1999 454 Mag MPI just quits - videos

Heads off, and waiting for OE new replacements. A bit distraught. No breaks in any gasket or anything obvious for why exhaust water got into #5, except through reversion, or perhaps a bad exhaust manifold/riser/extension/gaskets. They are new, with about 2 hours on them. The valve was rusted halfway open, so it didn't hit the piston. I'm inclined to add a 12" extension of the exhaust at the elbow to move the mix downstream towards the waterlift. 2" od SS tubing is too small. Anyone have a spec on the id of the exhaust on the elbow? 3" perhaps?
#5 corrosion - reversion.PNG
valve suck half open.PNG
 
Why is #7's exhaust valve open? Definitely looks like #3 and #5 were getting water in them. As to where it came from.....I would definitely go through the exhaust hoses and make sure the liner has not collapsed backing up the water to the riser.
 
Why is #7's exhaust valve open? Definitely looks like #3 and #5 were getting water in them. As to where it came from.....I would definitely go through the exhaust hoses and make sure the liner has not collapsed backing up the water to the riser.
We were banging on them. Not good. That’s why I’m pressure testing the manifolds risers and extensions. and just replacing both heads. Do over.
 
Why is #7's exhaust valve open? Definitely looks like #3 and #5 were getting water in them. As to where it came from.....I would definitely go through the exhaust hoses and make sure the liner has not collapsed backing up the water to the riser.
This is good advice. On my boat, the small exhaust that connects to the side outlet had the inner lining come away from the outer lining. Instead of a circle, my exhaust was only able to go through a thin crescent moon. It was not until I removed the whole exhaust line and looked through it that I saw this collapse. Looked and felt fine on the outside.
 
hmmm.....
That hose is new, probably around Feb or March of this year.
Water was up in the intake plenum (see pics above of the intake side of the heads)
this was pretty sudden. The only running that engine has done, was getting me over to the crane to put the new Port one in, and back. About a mile.
as usual, everything is suspect now that has anything to do with raw water.
 
This is good advice. On my boat, the small exhaust that connects to the side outlet had the inner lining come away from the outer lining. Instead of a circle, my exhaust was only able to go through a thin crescent moon. It was not until I removed the whole exhaust line and looked through it that I saw this collapse. Looked and felt fine on the outside.

Did you shoot a picture of it? I keep meaning to do it when I see it just to show people what to look for.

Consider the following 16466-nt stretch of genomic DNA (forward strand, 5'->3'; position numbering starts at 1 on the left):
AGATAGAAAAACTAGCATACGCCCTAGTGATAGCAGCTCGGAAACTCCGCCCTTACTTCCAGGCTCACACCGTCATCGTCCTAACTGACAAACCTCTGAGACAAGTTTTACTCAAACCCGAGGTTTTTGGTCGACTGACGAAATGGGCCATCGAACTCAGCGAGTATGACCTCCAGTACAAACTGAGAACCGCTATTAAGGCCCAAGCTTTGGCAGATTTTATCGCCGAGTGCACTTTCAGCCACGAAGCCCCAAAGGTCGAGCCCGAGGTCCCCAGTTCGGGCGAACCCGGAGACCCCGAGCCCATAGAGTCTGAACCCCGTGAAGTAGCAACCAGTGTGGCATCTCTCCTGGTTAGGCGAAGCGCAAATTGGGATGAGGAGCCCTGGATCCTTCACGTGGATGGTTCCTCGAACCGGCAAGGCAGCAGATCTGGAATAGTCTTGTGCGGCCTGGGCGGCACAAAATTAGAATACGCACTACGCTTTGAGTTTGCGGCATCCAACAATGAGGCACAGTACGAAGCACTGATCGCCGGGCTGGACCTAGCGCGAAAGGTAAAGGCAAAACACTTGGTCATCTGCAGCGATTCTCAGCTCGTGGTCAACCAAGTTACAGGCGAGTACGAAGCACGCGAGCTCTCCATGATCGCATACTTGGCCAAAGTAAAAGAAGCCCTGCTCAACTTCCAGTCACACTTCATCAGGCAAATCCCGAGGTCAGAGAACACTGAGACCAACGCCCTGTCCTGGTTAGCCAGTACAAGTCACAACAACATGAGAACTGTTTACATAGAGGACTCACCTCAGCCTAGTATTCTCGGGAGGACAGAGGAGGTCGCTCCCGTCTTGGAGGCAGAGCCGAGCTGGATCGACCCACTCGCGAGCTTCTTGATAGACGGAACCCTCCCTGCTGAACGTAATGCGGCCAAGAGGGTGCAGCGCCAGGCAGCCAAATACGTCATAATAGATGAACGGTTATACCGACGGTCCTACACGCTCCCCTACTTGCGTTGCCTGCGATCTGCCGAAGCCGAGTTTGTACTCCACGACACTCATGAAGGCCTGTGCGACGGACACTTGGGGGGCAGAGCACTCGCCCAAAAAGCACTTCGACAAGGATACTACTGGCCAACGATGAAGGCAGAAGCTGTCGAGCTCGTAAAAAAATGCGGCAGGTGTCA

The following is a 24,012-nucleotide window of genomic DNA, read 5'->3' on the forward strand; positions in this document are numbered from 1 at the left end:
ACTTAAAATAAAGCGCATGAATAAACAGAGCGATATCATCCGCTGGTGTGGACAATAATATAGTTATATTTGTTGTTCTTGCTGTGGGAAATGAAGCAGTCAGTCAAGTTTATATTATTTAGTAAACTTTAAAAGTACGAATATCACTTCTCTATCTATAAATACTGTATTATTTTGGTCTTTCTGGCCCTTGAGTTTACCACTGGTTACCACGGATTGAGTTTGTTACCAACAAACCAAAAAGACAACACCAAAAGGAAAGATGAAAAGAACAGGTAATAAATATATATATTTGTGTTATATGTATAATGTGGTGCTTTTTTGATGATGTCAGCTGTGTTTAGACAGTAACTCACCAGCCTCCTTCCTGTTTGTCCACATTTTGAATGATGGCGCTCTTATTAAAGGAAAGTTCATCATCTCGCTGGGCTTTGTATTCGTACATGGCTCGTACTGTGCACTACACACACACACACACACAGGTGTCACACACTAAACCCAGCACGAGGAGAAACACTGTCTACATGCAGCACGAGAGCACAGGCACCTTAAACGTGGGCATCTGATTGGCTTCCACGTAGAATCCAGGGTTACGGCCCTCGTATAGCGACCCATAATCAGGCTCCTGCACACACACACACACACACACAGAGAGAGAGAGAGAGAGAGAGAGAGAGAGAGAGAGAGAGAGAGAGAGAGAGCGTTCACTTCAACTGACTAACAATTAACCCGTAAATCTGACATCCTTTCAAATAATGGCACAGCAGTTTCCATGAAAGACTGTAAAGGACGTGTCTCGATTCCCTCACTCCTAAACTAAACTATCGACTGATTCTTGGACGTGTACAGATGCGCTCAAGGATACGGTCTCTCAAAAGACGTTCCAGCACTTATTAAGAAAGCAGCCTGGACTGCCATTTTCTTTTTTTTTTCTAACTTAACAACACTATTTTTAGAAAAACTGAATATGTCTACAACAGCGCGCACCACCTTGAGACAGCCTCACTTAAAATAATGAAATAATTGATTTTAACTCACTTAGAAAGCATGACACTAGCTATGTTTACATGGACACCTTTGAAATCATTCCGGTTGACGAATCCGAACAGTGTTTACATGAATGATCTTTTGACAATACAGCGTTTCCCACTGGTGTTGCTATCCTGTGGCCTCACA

How would water end up that high in the engine? I assumed it was just condensation from a cold engine block. If it was that high, the entire pan would be full of water. Or am I missing something?
 
How would water end up that high in the engine? I assumed it was just condensation from a cold engine block. If it was that high, the entire pan would be full of water. Or am I missing something?
Mysteries to be solved.
It has only run for seconds since the pushrod got bent during a start. Pushrod bent because valve rusted to head, and didn't move when everything else did. It is stuck slightly open. Engine ran without fault prior to this. Only thing in between good running and bent valve, was I changed the manifolds, extensions, and elbows prior to trip over to the crane.
Either reversion, or a failure in the manifold water jacket. No sign of any gasket leaking as I tore down that side. No failures in the head gasket or intake gaskets that we can see.
That is why I keep circling back to the manifold. I will pull the hoses off the water lift muffler and see if something is amiss, but as I said, that hose is new, and is good hose.
 
Did you shoot a picture of it? I keep meaning to do it when I see it just to show people what to look for.
I found one of a boat I worked on. Someone let an engine overheat. Both tubes after the risers were like this.
 

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Mysteries to be solved.
It has only run for seconds since the pushrod got bent during a start. Pushrod bent because valve rusted to head, and didn't move when everything else did. It is stuck slightly open. Engine ran without fault prior to this. Only thing in between good running and bent valve, was I changed the manifolds, extensions, and elbows prior to trip over to the crane.
Either reversion, or a failure in the manifold water jacket. No sign of any gasket leaking as I tore down that side. No failures in the head gasket or intake gaskets that we can see.
That is why I keep circling back to the manifold. I will pull the hoses off the water lift muffler and see if something is amiss, but as I said, that hose is new, and is good hose.

I don't think the water is coming from the intake manifold. If you turn the head around I will bet the intake runners do not have rust on them.

Something backed the water up. Your engines I do not believe have a known reversion issue so how did the water get there? Additionally from what you have said the rust is only on one head and the exhaust manifolds and risers are new.

I would flood the exhaust hose on the offending head with water. If that checks out it has to be the riser, exhaust manifold or manifold/riser gasket that is leaking water.

My money is on the manifold/riser gasket leaking. I have seen brand new exhaust manifold and risers leak with manufacturing defects but I don't think that is the problem you have. A look (picture) down the riser port on the exhaust manifold of the offending head would probably confirm the issue.